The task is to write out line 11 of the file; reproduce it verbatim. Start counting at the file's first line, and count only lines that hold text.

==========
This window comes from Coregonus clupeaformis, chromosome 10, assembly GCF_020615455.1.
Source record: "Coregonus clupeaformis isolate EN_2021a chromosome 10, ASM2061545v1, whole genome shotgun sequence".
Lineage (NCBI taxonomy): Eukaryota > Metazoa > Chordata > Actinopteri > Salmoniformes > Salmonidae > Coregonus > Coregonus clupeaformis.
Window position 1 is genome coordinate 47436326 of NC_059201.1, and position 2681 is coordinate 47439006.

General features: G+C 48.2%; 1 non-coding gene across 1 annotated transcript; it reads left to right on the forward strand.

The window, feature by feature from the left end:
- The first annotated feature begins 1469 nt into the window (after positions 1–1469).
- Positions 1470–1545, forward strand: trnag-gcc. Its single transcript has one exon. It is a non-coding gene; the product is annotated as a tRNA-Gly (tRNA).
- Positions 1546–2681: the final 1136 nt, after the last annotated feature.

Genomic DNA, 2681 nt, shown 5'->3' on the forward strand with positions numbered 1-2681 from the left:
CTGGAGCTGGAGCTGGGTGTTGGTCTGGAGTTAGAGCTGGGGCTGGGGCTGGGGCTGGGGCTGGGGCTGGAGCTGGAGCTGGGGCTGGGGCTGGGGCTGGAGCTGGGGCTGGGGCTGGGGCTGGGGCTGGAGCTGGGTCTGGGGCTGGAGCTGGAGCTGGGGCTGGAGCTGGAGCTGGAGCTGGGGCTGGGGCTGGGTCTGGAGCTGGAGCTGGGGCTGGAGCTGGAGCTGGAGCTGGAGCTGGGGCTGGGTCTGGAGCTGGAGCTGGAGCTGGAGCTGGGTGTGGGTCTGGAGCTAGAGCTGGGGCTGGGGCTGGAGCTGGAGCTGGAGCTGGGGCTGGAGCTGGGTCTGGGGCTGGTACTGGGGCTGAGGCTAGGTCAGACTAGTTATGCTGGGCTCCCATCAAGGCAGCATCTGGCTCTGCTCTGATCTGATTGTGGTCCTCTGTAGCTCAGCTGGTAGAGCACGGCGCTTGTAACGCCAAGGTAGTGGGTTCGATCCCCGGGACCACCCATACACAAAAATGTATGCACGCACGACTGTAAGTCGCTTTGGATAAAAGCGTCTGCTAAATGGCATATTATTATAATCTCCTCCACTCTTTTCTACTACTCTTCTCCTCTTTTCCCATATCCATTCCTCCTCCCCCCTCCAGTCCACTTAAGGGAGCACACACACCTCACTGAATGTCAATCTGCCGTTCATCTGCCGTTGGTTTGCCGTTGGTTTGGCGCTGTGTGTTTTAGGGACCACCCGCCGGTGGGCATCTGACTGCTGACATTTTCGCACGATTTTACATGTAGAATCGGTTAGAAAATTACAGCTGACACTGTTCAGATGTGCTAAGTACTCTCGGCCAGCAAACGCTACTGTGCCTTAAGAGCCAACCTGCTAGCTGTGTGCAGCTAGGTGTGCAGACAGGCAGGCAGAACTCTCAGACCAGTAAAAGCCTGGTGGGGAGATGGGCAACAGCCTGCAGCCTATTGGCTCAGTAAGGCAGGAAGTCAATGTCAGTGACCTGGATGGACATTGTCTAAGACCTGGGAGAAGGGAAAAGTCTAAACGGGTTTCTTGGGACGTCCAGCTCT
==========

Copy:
CTGGAGCTGGAGCTGGGTGTTGGTCTGGAGTTAGAGCTGGGGCTGGGGCTGGGGCTGGGGCTGGGGCTGGAGCTGGAGCTGGGGCTGGGGCTGGGGCTGGAGCTGGGGCTGGGGCTGGGGCTGGGGCTGGAGCTGGGTCTGGGGCTGGAGCTGGAGCTGGGGCTGGAGCTGGAGCTGGAGCTGGGGCTGGGGCTGGGTCTGGAGCTGGAGCTGGGGCTGGAGCTGGAGCTGGAGCTGGAGCTGGGGCTGGGTCTGGAGCTGGAGCTGGAGCTGGAGCTGGGTGTGGGTCTGGAGCTAGAGCTGGGGCTGGGGCTGGAGCTGGAGCTGGAGCTGGGGCTGGAGCTGGGTCTGGGGCTGGTACTGGGGCTGAGGCTAGGTCAGACTAGTTATGCTGGGCTCCCATCAAGGCAGCATCTGGCTCTGCTCTGATCTGATTGTGGTCCTCTGTAGCTCAGCTGGTAGAGCACGGCGCTTGTAACGCCAAGGTAGTGGGTTCGATCCCCGGGACCACCCATACACAAAAATGTATGCACGCACGACTGTAAGTCGCTTTGGATAAAAGCGTCTGCTAAATGGCATATTATTATAATCTCCTCCACTCTTTTCTACTACTCTTCTCCTCTTTTCCCATATCCATTCCTCCTCCCCCCTCCAGTCCACTTAAGGGAGCACACACACCTCACTGAATGTCAATCTGCCGTTCATCTGCCGTTGGTTTGCCGTTGGTTTGGCGCTGTGTGTTTTAGGGACCACCCGCCGGTGGGCATCTGACTGCTGACATTTTCGCACGATTTTACATGTAGAATCGGTTAGAAAATTACAGCTGACACTGTTCAGATGTGCTAAGTACTCTCGGCCAGCAAACGCTACTGTGCCTTAAGAGCCAACCTGCTAGCTGTGTGCAGCTAGGTGTGCAGACAGGCAGGCAGAACTCTCAGACCAGTAAAAGCCTGGTGGGGAGATGGGCAACAGCCTGCAGCCTATTGGCTCAGTAAGGCAGGAAGTCAATGTCAGTGACCTGGATGGACATTGTCTAAGACCTGGGAGAAGGGAAAAGTCTAAACGGGTTTCTTGGGACGTCCAGCTCT